When may I visit classes? This is the tough question. For those applying in Round One, it’s not possible to visit a class before the October 1 deadline. Why? Our first year students begin classes in early September. Our first priority is for them to get settled into the classroom. We have limited seats designated for visitors in each class – and we could fill them every day of the year. The faculty likes for the first few weeks of the first semester to be “students only.” We rely on the students in sections to be hosts for our visitors – and they really aren’t ready to do that right away. Class visits will begin in mid-October; information about the sign-up process will be posted on our website.

Applying to business school(s) is expensive and stressful. The last thing you need is to make it a scavenger hunt in which you need have “visited campus” checked off the list.

So…the message is: We welcome you to visit HBS – but don’t think of this as a “command performance.”

The takeaways and more:

(a) Visiting is good because it will create in you a much sharper appreciation for the school and its particular form of MBA offering. It will help you refine your list of target schools, and make your applications essays more naturally enthusiastic and therefore convincing. But visiting is not a formal requirement and is not weighed by Adcom in deciding whether to admit or ding you.

Where possible, register your visit with Adcom. Note that campus visit programs only start when MBA programs begin (after Labor Day) and some programs like HBS delay class audits to allow new MBA cohorts to bed themselves down without distractions.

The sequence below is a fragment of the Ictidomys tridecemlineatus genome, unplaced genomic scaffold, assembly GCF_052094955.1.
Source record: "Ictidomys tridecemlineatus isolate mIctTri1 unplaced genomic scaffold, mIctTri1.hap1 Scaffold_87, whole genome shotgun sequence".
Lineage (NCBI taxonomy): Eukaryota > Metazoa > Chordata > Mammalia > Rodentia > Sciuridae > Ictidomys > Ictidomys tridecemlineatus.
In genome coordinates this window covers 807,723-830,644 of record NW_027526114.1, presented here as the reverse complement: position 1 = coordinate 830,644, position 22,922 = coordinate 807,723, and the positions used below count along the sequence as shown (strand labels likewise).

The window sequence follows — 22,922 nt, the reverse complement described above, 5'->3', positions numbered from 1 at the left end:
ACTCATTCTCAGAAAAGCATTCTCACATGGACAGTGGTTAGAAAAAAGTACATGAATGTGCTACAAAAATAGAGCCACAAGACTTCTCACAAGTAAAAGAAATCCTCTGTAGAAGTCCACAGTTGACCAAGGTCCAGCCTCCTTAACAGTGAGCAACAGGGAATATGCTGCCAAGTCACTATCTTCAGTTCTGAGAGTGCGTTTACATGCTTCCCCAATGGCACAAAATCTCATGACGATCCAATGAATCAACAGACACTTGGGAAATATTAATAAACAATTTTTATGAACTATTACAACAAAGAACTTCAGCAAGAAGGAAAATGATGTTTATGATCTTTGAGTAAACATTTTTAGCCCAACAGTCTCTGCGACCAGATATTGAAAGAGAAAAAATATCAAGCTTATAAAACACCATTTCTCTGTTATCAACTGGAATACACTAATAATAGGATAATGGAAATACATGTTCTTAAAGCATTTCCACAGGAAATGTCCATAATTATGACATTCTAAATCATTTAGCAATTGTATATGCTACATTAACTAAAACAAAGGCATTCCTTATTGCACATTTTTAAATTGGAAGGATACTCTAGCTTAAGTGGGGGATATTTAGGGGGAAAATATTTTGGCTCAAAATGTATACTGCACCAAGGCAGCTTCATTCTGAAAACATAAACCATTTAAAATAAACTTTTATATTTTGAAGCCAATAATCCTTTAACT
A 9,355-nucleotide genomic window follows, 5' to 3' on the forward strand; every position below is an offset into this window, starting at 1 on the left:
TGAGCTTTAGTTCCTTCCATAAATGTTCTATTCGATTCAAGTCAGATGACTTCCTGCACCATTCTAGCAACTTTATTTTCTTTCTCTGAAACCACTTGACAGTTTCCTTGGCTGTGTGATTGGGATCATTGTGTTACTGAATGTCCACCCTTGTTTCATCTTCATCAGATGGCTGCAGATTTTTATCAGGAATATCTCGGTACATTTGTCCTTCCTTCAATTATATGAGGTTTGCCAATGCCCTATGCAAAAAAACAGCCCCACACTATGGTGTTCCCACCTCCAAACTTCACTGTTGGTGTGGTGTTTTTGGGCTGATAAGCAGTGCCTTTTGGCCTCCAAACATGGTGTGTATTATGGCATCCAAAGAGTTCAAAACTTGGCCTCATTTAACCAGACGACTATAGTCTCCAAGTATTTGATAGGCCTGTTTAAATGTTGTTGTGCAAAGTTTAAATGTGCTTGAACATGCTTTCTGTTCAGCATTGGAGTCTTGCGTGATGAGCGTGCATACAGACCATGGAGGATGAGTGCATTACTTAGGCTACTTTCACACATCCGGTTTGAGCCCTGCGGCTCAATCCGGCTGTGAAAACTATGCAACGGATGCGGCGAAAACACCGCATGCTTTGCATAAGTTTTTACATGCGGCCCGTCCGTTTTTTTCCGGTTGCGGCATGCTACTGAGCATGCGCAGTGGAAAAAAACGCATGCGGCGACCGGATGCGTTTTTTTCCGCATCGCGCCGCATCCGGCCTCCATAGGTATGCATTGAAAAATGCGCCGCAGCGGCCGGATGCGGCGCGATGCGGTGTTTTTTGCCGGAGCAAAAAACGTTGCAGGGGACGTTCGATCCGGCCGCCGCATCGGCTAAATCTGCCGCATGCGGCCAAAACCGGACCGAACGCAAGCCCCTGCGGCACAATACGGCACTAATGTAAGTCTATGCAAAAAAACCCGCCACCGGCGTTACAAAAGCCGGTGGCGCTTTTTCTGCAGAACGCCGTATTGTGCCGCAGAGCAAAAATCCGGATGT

Use your time with admissions and/or school marketing reps wisely, that is, to ask pointed questions about particular aspects of the program or the school that are relevant to your career progress, so that you come away with specific information that will help you make the right school-choice decision, and then help you motivate this convincingly in your essays and interview.

By the way, the formal visit program will only take you so far. To go deeper into the school’s culture, get talking to students. If you walk up and say “Hi, I’m a prospective applicant, may I ask you about your experiences at this school so far …” it is likely you will get a friendly and informative response.

(b) I’m aware it’s dangerous to offer HBS blog text as a writing model because applicants will mimic this style. Do NOT do this. But it has elements worth noting. It’s informal-formal, like recorded speaking. There are no mistakes, but the copy is not stiff and overly “written.” In this way Dee comes across like someone you’d like to meet. Also note the the rhetorical question-and-answer style. It doesn’t always work, but when it does it is a superb device for getting information across quickly and clearly. Overall the text has a crisp, to-the-point feel, but it is not rushed or clipped.  Your MBA admissions essays are not a blog, but information-laden crispness that suggests you are worth meeting is exactly what you are looking to achieve.